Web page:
production and consumption.Question Status: Previous Edition13) In the past half century, the developing countries have experienced major compositional shifts from exports of primaryproducts (including agricultural and raw materials) to exports of manufactures. How might you explain this in terms of broadhistorical developments during this period Answer: Any discussion of the export experience of the developing countries mustfirst clarify the problem of definitional inclusion. In particular, the exports of the (non-OECD) developing countries, has becomeincreasingly dominated by the experience of a relatively small number of countries in South-East Asia, termed the NewIndustrialized Countries (NICs). Since they experienced both very rapid increases in their exports, and very rapid increases in themanufactured component of their exports, their experience alone may explain the bulk of the observed phenomenon. Many wouldexclude the NICs from the developing country category so as to be able to focus the discussion on a more representative sampleof (the over 100) developing countries. More recently, a second wave of East Asian countries, notably including China havereplicated the experience of the NICs, and this again muddies the water for one interested in focusing on the export experience of the increasingly heterogeneous category, developing countries. Another explanation of the growing dependence on manufacturedexports on the part of the developing countries is the following: Since the consumer ( including industrial consumer) markets inOECD countries were rapidly shifting away from primary products, these markets were rapidly disappearing. In addition, in theworld markets for primary products was generally limited by low price and especially income elasticities; agricultural sectorstended to be highly and rigidly protected in potential OECD markets; and escalating effective tariff structures leviedsystematically large levels of protection against the primary exports of the developing countries; success in world exports had tobe pursued outside of the traditional primary exports of these countries.Question Status: Previous Edition52.3 Do Old Rules Still Apply1) The Neoclassical Heckscher-Ohlin model assumes that all producers of any industrial product has knowledge of, and mayavail itself of the same production technology available to producers in any other country. Many have flagged this identicaltechnology assumption as an unrealistic assumption. During the past half century, the relative importance of the MultinationalCorporations (MNCs) in world trade has steadily increased. How would this trend affect the realism of the "identical technology"assumption Answer: Noting that MNC plants tend to use more labor intensive production processes in countries where labortends to be relatively cheap (both in "low" tech , e.g. Nike, and "high tech," e.g. Motorola), one may argue that MNCs usedifferent technologies in developing countries. However, this is a gross misunderstanding of the identical technology assumption. It is axiomatically obvious that if the same MNC is producing something in both labor abundant and labor scarce using differentprocesses, it nevertheless has knowledge (intimate knowledge in the case of proprietary patented processes) of availabletechnology. The fact that the MNC may choose not to apply the same degree of capital intensity in environments with greatlydifferent relative factor prices in no way lessens the fact that the Heckscher-Ohlin identical technology assumption isstrengthened due to the growing relative strength of MNCs in developing countries. An additional fact that strengthens thisargument is that, as compared to the early 1950s, a growing proportion of MNCs are themselves based in developing countries,such as China and Brazil.Question Status: Previous Edition2) One of the major political developments of the past several decades is the growing size and economic/monetary integration of the European Union. What effect do you think this will have on international trade between countries Answer: The growingeconomic integration between the various countries of Europe, both the old and existing members of the European Union (EU)and the new countries joining it (including perhaps soon, Turkey), means that the barriers to trade are steadily falling in a regionthat has traditionally dominated world trade. The common monetary unit should in itself go far to promote inter-country tradewithin the growing EU (judging by the positive historical effect of a single currency in the U.S.). The standardization of transportation (including railroad gauges, highway signs etc.) and product codes will also promote expansion of intra-EU trade.The decline in the probability of political conflict associated with this comprehensive economic union, plus conscious attempts tocooperate in fiscal and monetary policy stances again point to growing international trade, allowing these countries toincreasingly enjoy the fruits of potential positive scale economies, and more traditional classical and neo-classical gains fromtrade. The scale economies will also tend to increase trade between the EU and other countries.Question Status: Previous Edition63) The Services sector has been steadily rising in relative importance in GDP of the United States, as well as elsewhere around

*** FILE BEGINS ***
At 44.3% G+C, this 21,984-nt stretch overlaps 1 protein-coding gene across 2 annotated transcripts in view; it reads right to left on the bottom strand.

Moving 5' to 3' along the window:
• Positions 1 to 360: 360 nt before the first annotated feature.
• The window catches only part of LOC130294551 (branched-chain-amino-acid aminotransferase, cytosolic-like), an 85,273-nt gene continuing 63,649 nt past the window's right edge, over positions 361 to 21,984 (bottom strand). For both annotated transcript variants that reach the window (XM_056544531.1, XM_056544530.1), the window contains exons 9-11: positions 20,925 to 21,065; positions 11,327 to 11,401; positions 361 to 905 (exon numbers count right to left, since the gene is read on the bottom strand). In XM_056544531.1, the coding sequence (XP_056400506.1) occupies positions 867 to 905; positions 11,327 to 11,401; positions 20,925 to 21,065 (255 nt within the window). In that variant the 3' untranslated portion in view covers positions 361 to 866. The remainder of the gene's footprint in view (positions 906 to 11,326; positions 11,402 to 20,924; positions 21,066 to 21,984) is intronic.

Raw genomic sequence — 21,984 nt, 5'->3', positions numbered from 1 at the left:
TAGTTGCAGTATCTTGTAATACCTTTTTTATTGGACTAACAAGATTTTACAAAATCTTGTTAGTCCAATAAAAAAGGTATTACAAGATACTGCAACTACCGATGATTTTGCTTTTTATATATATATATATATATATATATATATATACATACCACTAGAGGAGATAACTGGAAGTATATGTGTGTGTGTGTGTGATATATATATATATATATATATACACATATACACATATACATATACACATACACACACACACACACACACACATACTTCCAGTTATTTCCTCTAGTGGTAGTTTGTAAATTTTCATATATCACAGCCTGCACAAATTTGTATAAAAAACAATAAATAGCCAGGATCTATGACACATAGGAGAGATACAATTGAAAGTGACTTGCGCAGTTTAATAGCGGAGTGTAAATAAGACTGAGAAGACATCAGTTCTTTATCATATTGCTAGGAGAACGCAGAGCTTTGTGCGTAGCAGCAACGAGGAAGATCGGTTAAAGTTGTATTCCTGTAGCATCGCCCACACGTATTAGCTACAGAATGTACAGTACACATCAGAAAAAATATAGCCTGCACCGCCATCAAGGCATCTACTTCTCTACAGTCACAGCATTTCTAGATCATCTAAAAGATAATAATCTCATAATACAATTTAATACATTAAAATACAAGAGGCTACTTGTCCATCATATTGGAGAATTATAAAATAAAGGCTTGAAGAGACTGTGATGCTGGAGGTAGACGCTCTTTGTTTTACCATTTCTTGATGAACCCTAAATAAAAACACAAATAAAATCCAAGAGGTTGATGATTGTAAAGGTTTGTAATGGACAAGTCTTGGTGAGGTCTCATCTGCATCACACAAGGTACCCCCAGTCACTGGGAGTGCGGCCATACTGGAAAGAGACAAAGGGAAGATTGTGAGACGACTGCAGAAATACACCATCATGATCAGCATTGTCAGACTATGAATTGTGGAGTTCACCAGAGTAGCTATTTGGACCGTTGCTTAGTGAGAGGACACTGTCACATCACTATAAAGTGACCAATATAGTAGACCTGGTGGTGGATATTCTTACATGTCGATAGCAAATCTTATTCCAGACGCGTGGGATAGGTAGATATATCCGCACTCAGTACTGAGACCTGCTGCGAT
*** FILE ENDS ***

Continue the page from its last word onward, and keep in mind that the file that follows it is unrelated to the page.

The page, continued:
Activity (6)

You've already reviewed this. Edit your review.
1 thousand reads
1 hundred reads
Kat Gourinovitch liked this
Kat Gourinovitch liked this

You're Reading a Free Preview

Download
/*********** DO NOT ALTER ANYTHING BELOW THIS LINE ! ************/ var s_code=s.t();if(s_code)document.write(s_code)//-->